Friday, November 09, 2007

Majora Carter

A friend just forwarded this to me and I found it so inspiring I thought I'd share it:

In an emotionally charged talk, Majora Carter explains her fight for environmental justice in the South Bronx. This MacArthur-winning activist shows how minority neighborhoods have suffered most from flawed urban policy, and energetically shares her grassroots efforts to "green the ghetto." Click

Labels: ,

This kind of activism actually seems to work. I have seen the videos.
I love her speech writing style, she set everything up perfectly, each point building to the next.

Not to mention what she says is true. The elite have to do almost nothing at all for the poor of the country. And this is just one of the ways the center keeps the marginalized voices silent.
Even when I left NYC in 1968, the urban blight in South Bronx was horrendous. Kudos to this fine young wonan!
Building prisons is not different. Our politicians try to find the poorest neighborhood, with the poorest schools, usually near the border of a county line, and erect a prison for the dregs of society to be housed. When you're too poor to fight, you let it happen. Kudos to Majora Carter for showing others how to get involved, how to fight back. I can only imagine what industrial garbage is dumped in our inner cities.
Ivan: Indeed it can, and I think what made Majora Carter's approach work is that she didn't just stop at saying "STOP! This is wrong." She said that, and then she said, "Here are some better options," and she still insists that her community have a seat at the table.

Eric: Yeah, she's incredibly articute eh? What makes it fly is connecting those personal stories to broader issues and contexts, I think.

TC: yeah, seems to have a long history. hopefully the days that kind of planning, or lack of planning, are numbered.

JR: interesting example. interesting also that those dregs of society often consist of the disenfranchised members of communities excluded from the process in the first place. makes a neat little circle.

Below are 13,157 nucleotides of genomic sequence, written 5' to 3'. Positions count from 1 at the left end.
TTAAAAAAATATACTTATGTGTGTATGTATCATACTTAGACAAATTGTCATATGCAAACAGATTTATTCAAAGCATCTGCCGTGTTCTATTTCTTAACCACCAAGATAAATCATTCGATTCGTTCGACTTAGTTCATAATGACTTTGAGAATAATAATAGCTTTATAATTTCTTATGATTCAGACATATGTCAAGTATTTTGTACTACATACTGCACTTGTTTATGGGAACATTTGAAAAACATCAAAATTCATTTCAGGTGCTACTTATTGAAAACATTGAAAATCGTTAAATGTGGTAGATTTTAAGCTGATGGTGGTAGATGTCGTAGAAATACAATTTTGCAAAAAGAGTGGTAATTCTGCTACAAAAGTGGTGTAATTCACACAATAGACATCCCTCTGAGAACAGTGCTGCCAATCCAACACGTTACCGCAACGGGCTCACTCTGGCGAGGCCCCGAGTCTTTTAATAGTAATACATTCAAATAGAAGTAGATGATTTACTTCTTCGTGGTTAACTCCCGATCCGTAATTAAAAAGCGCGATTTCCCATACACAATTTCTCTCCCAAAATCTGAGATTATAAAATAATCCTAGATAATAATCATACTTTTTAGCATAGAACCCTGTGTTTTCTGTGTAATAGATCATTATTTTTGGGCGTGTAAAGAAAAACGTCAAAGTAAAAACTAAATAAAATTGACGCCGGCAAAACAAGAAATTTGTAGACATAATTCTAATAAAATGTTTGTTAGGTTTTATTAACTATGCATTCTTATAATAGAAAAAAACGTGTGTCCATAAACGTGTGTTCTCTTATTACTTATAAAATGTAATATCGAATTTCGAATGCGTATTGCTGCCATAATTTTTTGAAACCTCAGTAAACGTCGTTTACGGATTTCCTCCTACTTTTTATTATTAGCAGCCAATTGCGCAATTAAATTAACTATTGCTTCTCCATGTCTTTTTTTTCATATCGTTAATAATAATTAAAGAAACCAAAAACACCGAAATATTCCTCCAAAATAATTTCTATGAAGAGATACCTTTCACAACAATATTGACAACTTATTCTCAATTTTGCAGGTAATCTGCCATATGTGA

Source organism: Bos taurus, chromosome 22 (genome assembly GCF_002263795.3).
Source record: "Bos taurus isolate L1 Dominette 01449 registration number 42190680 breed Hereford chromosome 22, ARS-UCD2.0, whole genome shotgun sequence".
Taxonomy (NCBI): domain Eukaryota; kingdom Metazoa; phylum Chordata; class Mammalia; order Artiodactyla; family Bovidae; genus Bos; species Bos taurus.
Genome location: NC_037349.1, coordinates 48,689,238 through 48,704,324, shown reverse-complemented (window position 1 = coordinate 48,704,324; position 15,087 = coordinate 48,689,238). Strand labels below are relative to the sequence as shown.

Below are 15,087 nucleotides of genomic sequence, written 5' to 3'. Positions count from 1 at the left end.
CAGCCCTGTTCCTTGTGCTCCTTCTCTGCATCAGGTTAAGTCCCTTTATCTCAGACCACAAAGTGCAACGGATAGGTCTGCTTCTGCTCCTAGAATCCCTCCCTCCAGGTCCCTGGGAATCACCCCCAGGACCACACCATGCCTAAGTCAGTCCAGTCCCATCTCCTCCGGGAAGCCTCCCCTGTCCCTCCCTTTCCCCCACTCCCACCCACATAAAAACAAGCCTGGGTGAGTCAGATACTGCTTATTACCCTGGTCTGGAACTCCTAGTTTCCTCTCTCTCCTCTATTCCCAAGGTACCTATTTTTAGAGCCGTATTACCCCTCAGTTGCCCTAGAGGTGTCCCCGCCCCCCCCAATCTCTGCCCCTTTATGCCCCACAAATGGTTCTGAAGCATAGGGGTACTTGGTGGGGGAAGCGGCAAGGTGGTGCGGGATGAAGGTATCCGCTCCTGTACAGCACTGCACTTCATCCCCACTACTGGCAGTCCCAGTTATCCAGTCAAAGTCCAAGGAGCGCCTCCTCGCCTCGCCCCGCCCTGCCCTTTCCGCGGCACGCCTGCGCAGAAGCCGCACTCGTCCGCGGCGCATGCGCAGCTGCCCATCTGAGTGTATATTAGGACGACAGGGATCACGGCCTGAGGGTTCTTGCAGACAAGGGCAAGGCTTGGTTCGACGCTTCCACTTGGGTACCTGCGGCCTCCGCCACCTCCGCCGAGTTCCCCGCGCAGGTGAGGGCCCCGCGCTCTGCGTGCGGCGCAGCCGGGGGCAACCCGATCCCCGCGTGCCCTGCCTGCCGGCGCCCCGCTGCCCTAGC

Inspirational lady.
There is a small community here that is threatened with a domestic waste incinerator, a poor industrial area unseen by most. Local politics should know better but it doesn't seem so.
Kissa: here in NS they're putting a dump in a mostly black, low income community called guysborough. it's the latest in a long history of environmental slaps in the face to black nova scotians.
The news here mostly focus in the neglect of black america, so it's interesting to hear about something similar in the scotia.

I was watching Long Way Down last night - about Ewan McGregor and Charley Boorman travelling through Africa on Bikes.

People with next to nothing would still give them something for nothing.

And yet, it's always the poor getting dumped on.
Toast: Woody Guthrie wrote about that too in 'Bound for Glory'. As a hobo he learned early that it's a waste of time to ask for anything from rich people. Poor people were always the most generous toward him and his friends.
It is the pathos of her story that make her points points hit home. That's the hallmark of a great speaker, to draw people in with a true and convincing story from one's personal experience, or at least, a story from one close to the speaker. Beautiful.
well said, Eric.
Post a Comment

<< Home

This page is powered by Blogger. Isn't yours?